That it has been nearly six weeks since a 20-year resident of Apalachicola, a manager at the Piggly-Wiggly, was placed at a U.S. Immigration and Customs Enforcement detention facility in Wakulla County, was not lost on a crowd of about two dozen in front of the State Capitol Saturday afternoon in Tallahassee.
“First they came for Jose, and we said ‘not today,” chanted the protestors, about half of whom had driven in from Franklin County to take part.
“Pancho is the best of US,” read one of the signs.
“Our neighbor, free Pancho,” and ““We are all Poncho” read others.
Jose Francisco “Pancho” Grijalva Monroy, 50, has been has been incarcerated in Crawfordville and held there without bail since Feb. 3, when he was arrested in front of his home as he headed for his job at the Piggly Wiggly. The reasons for Monroy's apprehension have not been made public, and his family have asked their lawyers not to comment on the case.
What mattered most to the protestors was the larger issue of immigration policy that surrounds Monroy’s case, and their signs and chants underscored their objections to the wave of immigration arrests being championed by the Trump administration.
“I care because it’s happening in my backyard,” said Savannah Middlebrooks, a Tallahassee activist who secured the permit for the three-hour rally at the corner of Monroe Street and Apalachee Parkway.
“We’re losing what we stand for. This helps me feel less powerless,” she said.
Apalachicola attorney Shannon Stallings, who does not represent Grijalva, was on hand with her three daughters to voice their support for the man whose first grade son played on the same soccer team as eldest daughter Naomi, who held up a personalized, hand-lettered sign that read “Free my frind’s dad!”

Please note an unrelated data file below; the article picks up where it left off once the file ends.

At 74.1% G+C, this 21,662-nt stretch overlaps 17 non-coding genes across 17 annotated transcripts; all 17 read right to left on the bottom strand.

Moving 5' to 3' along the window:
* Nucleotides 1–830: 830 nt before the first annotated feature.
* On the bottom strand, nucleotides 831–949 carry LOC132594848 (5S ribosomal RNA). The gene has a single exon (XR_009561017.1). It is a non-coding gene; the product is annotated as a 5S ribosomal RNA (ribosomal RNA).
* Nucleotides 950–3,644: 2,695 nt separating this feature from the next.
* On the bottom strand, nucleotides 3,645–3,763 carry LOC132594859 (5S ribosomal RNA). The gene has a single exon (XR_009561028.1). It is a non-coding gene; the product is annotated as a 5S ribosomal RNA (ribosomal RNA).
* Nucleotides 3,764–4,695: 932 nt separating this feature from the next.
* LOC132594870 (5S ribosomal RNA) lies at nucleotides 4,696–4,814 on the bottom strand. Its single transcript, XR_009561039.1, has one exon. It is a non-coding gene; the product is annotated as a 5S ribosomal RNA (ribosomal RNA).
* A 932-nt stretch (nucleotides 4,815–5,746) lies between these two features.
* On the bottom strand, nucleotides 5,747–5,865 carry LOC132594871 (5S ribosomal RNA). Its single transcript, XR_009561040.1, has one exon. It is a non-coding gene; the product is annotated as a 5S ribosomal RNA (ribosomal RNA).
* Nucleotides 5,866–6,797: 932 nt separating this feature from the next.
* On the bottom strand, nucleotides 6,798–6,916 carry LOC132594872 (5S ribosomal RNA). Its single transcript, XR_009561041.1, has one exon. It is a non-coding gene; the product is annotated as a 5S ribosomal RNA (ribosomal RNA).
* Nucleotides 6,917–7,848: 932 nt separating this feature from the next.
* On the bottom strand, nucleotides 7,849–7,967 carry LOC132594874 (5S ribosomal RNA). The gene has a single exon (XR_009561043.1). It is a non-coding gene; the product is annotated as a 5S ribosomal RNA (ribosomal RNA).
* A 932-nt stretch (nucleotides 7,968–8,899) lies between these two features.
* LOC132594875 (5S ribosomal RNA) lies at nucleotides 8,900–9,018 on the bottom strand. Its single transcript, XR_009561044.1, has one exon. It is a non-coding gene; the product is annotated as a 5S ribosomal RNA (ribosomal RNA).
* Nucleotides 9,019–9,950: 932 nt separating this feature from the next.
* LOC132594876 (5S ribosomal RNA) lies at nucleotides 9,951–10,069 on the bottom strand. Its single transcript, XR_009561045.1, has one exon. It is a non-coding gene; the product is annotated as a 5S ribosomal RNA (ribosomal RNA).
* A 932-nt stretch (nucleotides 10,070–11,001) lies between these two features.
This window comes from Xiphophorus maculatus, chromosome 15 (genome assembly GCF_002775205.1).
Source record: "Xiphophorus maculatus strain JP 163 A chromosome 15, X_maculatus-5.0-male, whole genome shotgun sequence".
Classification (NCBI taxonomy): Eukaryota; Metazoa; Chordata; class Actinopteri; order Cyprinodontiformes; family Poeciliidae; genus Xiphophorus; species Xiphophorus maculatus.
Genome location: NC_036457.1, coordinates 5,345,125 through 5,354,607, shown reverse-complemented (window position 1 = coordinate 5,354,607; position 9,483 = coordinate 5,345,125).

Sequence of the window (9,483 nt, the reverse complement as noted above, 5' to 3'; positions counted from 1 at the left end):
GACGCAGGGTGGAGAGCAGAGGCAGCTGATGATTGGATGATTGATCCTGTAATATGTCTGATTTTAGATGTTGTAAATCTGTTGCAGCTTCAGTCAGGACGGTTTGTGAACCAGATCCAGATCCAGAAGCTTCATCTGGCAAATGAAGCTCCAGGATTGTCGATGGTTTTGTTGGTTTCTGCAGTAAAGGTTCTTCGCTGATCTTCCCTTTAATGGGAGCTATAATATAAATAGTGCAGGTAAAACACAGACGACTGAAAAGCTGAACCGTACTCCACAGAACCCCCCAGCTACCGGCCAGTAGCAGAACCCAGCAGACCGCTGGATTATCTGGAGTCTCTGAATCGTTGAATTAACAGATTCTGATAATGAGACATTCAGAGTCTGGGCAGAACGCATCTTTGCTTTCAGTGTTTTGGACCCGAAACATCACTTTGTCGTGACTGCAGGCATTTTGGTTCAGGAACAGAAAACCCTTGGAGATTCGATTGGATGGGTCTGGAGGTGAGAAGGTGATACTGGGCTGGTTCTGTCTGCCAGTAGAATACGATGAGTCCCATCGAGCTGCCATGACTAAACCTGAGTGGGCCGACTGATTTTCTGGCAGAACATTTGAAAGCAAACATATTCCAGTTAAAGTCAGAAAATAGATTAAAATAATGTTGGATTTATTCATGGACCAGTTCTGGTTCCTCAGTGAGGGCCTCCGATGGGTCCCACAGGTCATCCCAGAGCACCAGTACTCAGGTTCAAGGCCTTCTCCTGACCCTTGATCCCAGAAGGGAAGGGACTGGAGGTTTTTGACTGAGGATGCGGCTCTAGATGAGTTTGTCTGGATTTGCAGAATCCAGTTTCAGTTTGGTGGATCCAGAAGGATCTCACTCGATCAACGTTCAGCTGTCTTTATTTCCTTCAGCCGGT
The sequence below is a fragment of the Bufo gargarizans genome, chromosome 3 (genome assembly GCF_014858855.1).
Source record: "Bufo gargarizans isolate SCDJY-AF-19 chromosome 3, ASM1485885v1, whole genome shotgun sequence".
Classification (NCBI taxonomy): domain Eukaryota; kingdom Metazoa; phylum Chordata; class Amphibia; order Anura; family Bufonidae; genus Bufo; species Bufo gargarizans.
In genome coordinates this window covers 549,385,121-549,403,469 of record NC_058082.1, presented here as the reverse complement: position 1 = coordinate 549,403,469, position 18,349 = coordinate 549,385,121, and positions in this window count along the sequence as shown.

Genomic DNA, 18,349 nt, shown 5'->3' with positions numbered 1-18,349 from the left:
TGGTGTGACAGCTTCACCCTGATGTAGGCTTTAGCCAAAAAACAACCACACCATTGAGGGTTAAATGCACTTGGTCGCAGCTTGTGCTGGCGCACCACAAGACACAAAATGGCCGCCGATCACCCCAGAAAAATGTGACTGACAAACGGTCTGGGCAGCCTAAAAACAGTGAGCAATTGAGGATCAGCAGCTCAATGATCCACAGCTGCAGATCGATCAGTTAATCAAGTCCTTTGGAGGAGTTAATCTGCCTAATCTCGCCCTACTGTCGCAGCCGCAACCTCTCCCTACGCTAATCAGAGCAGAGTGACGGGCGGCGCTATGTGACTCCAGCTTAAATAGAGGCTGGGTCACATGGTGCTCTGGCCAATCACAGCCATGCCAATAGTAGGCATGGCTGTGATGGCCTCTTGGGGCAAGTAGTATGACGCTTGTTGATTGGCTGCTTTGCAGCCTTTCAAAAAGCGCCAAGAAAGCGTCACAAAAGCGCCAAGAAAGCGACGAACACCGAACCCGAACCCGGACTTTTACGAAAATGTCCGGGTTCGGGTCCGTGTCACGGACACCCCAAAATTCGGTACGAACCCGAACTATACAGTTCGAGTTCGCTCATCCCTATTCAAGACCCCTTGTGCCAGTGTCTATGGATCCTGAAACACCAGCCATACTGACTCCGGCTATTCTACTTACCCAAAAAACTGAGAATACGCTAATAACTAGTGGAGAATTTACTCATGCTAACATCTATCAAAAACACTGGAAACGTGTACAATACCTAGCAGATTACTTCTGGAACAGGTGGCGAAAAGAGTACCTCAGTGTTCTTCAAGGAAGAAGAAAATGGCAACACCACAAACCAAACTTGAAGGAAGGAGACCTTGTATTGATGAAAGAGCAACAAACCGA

The younger twins, Essy and Virginia, held up signs similar to what the adults were holding, which asked “How does All Lives Matter exclude anyone?” and declared “Keep families together,” “We are all immigrants,” and “You’ll never silence Voice of the Voiceless.”
The rally featured remarks from Apalachicola’s Beth Wright, who helped coordinate the participation of local folks. She spoke of Monroy’s ties to the community, and of the experience that his wife, and high school aged and elementary age sons, have been through since his arrest.
She noted the petition on moveon.org, so far with 277 names, that calls on Florida Sen. Bill Nelson to aid in Monroy’s release. She also stressed the gofundme campaign that is now more than halfway towards its $5,000 goal to help with expenses for Pancho’s family.
Also speaking out were Daniela Donoso, a student who works with Florida State University’s Center for the Advancement of Human Rights, who told of coming here at six months old from Ecuador, and being without legal; status while growing up in America. She spoke of the Deferred Action for Childhood Arrivals (DACA) policy, started by the Obama administration in June 2012 but opposed by the Trump administration,. that allows certain undocumented immigrants who entered the country as minors to receive a renewable two-year period of deferred action from deportation.
“Seeing allies means the world to me,” she said. ”We’re fighting for Pancho and we’re fighting for all the undocumented, that their work is not valued.”
Donoso spoke of the “new environment for undocumenteds” that pervades the country’s politics, and described the ongoing efforts of the Human Rights Center.
“Solid as a rock, rooted Like a tree,” she led a chant. “We are here, standing tall, in our rightful place.”
To Jo Pearman, who came up from Apalachicola together with St. George island’s Ada Long and Jane Mitchell, it all seemed pretty clear.
“His wife’s living on over half their income. That’s bulls***,” Pearman said. “Anybody who has worked here 20 years is okay in my book.”
Mercedes and Carl Updyke, from Carrabelle, and Ted Tripp from Apalachicola, were among those who also made the trip.
“No hate, no fear, migrants are welcome here,” chanted the protestors, then switching the word to "refugees," as an occasional honking blared from passing motorists.
“Show me what democracy looks like,” one would sing out.
“This is what democracy looks like,” others chanted in reply.